Shop 1, 21-23 Old Barrenjoey Road Avalon Beach, New South Wales 2107
|Opening hours||Daily, 7.30am-2pm|
|Prices||Moderate (mains $20-$40)|
|Phone||02 9443 2286|
For inner-city dwellers, visiting Avalon's Smalltown cafe is like taking a grown-up version of the marshmallow test. The famous '60s psychology experiment asked children to choose between eating a single marshmallow now, or resist and be rewarded with two marshmallows after a nail-biting 15-minute wait. Kids who were good at delayed gratification turned out to be more successful in life, compared to their Cookie Monster peers.
On a crisp Sunday morning, I use the marshmallow defence to justify travelling to the northern beaches for breakfast. Sure, it's a two-hour bus ride. And sure, we can get doughnuts (and doughnut milkshakes) within a 2-kilometre radius of our home. But are they the magical, hand-glazed, CD-sized beauties Smalltown promises? They are not.
Katrina Smith, a former community nurse and co-owner of the popular beachside haunt, is the woman behind the treats. The cafe opened in March last year, but her picture-perfect doughnuts are a more recent addition. Among the more memorable creations are the vanilla rose, crumbed bacon, bechamel and rosemary, jasmine lemon, and pina colada topped with golden coconut shavings and a slice of charred pineapple. Take heed – fancy glazes are sold only on weekends, with 60 or so up for grabs. During the week, it's every doughnut-head for themselves as Smith makes only 10 a day, usually the classic cinnamon-rolled version.
Smith's partner, Raul Hammerschmitt, mans the brew bar and espresso machine at Smalltown, while chef Harry Dodson takes charge of the clever, American-influenced all-day menu.
Hammerschmitt uses the Sydney roasters Killerbee house blend for a well-rounded, milk-based brew, and alternates between guest roasters for filter coffees. The Colombia Carlos Guamanga from Melbourne's Small Batch is a clean, smoky cup with the same delicacy as a pour-over but, because it's batch brewed with a Moccamaster kettle, it takes half the time to make.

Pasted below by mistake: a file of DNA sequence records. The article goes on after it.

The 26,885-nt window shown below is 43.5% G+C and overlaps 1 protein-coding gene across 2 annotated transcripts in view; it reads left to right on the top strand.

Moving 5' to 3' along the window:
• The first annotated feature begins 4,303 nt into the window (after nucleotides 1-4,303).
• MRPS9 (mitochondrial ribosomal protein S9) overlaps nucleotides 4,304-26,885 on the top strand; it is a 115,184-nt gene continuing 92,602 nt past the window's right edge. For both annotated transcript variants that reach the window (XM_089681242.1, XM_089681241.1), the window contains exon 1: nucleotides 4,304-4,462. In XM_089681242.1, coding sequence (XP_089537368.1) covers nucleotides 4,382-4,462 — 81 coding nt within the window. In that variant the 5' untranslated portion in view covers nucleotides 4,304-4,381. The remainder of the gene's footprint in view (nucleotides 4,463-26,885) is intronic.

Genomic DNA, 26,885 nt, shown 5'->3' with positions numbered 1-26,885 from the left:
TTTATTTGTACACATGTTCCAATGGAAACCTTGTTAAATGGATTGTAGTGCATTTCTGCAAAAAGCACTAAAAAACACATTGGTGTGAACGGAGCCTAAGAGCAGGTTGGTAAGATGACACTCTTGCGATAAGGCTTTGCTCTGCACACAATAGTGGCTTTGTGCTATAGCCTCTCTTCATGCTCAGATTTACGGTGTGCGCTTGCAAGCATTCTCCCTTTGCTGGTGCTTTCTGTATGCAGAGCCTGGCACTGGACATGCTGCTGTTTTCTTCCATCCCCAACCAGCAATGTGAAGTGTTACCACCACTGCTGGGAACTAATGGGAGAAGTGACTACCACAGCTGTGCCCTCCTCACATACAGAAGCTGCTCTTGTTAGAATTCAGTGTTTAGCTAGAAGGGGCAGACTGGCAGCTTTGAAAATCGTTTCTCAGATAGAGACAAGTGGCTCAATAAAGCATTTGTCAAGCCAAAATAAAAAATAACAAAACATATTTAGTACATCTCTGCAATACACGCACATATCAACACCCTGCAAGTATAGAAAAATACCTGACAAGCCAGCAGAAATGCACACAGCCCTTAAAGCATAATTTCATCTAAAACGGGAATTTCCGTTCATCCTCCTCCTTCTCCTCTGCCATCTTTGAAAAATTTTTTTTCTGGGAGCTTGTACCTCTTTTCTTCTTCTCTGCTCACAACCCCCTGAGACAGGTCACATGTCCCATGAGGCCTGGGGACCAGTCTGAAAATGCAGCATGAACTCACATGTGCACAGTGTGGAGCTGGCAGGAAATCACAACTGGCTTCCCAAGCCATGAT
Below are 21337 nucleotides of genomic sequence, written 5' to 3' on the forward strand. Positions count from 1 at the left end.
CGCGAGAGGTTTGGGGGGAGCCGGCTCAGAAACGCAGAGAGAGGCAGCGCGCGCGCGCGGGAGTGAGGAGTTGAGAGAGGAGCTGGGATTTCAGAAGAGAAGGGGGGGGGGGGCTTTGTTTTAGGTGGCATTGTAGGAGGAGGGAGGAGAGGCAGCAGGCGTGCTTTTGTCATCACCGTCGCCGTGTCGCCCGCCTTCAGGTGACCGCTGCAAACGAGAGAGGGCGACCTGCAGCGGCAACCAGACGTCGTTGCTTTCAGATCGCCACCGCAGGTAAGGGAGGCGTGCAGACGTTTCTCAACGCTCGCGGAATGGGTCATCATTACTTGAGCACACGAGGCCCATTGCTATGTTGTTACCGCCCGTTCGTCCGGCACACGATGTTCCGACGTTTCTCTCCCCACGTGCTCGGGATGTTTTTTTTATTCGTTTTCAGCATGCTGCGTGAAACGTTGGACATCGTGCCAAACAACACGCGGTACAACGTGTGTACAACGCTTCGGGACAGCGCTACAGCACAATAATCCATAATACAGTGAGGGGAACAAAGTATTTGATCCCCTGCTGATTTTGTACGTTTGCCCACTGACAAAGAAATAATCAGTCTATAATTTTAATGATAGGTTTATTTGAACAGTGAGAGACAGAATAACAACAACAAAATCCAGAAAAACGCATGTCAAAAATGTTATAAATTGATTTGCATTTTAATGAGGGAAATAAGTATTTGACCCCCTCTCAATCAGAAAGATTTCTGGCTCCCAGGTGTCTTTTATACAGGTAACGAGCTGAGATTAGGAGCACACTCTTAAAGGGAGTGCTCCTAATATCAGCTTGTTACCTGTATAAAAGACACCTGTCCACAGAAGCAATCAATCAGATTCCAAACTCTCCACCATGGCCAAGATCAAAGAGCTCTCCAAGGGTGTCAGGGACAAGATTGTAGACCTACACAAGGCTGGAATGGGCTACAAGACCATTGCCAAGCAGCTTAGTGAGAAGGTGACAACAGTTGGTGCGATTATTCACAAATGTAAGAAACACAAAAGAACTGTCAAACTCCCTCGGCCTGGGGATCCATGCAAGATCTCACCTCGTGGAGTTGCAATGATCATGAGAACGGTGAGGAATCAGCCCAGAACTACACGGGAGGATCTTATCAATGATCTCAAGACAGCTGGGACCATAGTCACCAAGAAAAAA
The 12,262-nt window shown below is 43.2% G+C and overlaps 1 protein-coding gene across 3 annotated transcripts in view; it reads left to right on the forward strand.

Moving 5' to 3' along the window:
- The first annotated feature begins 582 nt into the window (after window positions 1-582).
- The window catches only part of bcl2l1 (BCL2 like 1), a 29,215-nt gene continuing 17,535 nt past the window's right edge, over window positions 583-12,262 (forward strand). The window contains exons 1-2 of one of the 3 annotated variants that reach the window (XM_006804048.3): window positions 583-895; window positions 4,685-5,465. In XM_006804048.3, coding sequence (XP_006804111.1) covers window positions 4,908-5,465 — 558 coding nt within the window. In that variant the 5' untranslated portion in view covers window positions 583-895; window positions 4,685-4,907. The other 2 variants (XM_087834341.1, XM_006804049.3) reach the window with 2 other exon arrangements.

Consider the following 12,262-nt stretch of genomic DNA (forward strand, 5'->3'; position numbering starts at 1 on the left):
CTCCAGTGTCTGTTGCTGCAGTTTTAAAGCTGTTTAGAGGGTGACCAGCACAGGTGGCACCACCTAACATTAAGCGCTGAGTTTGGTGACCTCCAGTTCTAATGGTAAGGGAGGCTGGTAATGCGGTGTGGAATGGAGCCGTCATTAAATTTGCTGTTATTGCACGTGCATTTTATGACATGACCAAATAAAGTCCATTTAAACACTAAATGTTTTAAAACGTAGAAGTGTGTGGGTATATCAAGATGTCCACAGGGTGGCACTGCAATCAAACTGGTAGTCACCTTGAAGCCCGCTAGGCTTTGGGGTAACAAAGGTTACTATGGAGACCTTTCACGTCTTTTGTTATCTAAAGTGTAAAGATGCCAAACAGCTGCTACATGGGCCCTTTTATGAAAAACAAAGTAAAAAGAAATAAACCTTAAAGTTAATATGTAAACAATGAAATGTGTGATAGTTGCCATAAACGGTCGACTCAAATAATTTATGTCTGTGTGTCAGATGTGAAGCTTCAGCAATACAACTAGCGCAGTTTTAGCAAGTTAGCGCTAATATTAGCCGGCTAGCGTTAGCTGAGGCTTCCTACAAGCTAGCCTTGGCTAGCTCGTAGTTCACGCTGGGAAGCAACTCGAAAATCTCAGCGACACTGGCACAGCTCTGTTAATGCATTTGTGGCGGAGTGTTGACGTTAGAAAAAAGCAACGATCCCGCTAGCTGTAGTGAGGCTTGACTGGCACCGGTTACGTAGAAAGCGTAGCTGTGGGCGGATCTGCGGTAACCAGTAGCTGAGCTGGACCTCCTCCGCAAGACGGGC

Service is swift and easy-going. Snapper tacos at 10.38am? Go for it. We demolish the palm-sized bites with a squeeze of fresh lime on the crunchy strips of perfectly fried fish.
Next comes the Big Boy, a double egg, double bacon roll on a Brasserie Bread bun, with caramelised onion and a tangy green peppercorn aioli under a blanket of melted swiss cheese. Attack it by slicing it in half – the cross-section is a beautiful thing.
We also spy on neighbouring tables: the beef brisket bun looks good for next time, a generous stack of slow-cooked, smoky meat served with baby cucumber pickles and a side of potato crisps. Happy children (and their adults) seem pleased with the hotcakes, syrup-soaked discs topped with flower petals, apple compote and fresh berries.
The jasmine coconut bircher, an edible work of art, makes us happy too. A soft, jasmine-poached pear stands tall on a dish of creamy, coconut milk-soaked grains. It's surrounded by a ring of black sesame praline, a nutty, nuanced addition that adds texture to each fun-to-construct bite. The bircher is served with a shot of watermelon consomme on the side, but there's enough going on for us to sip this like a bonus beverage.
As for the giant, handmade doughnuts that mobilised us in the first place? Well, we tucked into one about 30 seconds after being seated. The special of the day, rosewater and honey, is decadent but not overly sweet. Smith uses fresh yeast to make them grow into a fluffy, bread-like dough that's closer to the all-American version, rather than Sydney's more common brioche-y, golfball-sized ones. It's a plate of golden goodness that sets the tone high for a beachside breakfast – especially if you manage to set one aside as a reward for the journey home.
Jasmine coconut bircher, Big Boy's bacon and egg roll, house-made doughnut specials
Modern, low-fi beachside cafe
Upbeat and approachable
Solid for top-quality produce and house-made treats. All-day breakfast $7-$19